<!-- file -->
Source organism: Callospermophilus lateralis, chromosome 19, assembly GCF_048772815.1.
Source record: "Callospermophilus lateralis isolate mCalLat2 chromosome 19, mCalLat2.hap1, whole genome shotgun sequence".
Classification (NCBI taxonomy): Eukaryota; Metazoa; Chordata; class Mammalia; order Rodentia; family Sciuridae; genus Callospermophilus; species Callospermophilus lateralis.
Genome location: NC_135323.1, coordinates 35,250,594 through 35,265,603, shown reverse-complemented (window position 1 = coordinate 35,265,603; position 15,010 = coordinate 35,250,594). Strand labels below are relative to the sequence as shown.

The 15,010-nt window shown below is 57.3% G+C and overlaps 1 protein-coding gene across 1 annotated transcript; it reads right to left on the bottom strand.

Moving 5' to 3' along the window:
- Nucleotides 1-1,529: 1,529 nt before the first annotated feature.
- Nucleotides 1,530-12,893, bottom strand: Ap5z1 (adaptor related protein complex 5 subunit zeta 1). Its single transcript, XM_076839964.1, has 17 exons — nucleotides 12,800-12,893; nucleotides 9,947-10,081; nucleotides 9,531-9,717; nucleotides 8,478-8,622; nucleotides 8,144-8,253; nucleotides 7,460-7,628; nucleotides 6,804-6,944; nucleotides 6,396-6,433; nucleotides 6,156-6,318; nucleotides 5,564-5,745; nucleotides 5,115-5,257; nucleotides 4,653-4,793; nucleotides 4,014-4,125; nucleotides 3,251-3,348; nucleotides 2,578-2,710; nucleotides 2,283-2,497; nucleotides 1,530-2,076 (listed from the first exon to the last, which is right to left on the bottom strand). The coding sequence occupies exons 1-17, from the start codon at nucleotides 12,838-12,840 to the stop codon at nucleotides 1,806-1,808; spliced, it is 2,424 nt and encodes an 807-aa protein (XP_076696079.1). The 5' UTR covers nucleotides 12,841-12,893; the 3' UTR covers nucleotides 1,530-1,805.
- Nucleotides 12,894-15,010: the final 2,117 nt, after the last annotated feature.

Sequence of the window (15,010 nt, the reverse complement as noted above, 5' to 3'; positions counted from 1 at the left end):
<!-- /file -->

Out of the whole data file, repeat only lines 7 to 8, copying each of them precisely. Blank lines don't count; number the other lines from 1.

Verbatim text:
- Nucleotides 1-1,529: 1,529 nt before the first annotated feature.
- Nucleotides 1,530-12,893, bottom strand: Ap5z1 (adaptor related protein complex 5 subunit zeta 1). Its single transcript, XM_076839964.1, has 17 exons — nucleotides 12,800-12,893; nucleotides 9,947-10,081; nucleotides 9,531-9,717; nucleotides 8,478-8,622; nucleotides 8,144-8,253; nucleotides 7,460-7,628; nucleotides 6,804-6,944; nucleotides 6,396-6,433; nucleotides 6,156-6,318; nucleotides 5,564-5,745; nucleotides 5,115-5,257; nucleotides 4,653-4,793; nucleotides 4,014-4,125; nucleotides 3,251-3,348; nucleotides 2,578-2,710; nucleotides 2,283-2,497; nucleotides 1,530-2,076 (listed from the first exon to the last, which is right to left on the bottom strand). The coding sequence occupies exons 1-17, from the start codon at nucleotides 12,838-12,840 to the stop codon at nucleotides 1,806-1,808; spliced, it is 2,424 nt and encodes an 807-aa protein (XP_076696079.1). The 5' UTR covers nucleotides 12,841-12,893; the 3' UTR covers nucleotides 1,530-1,805.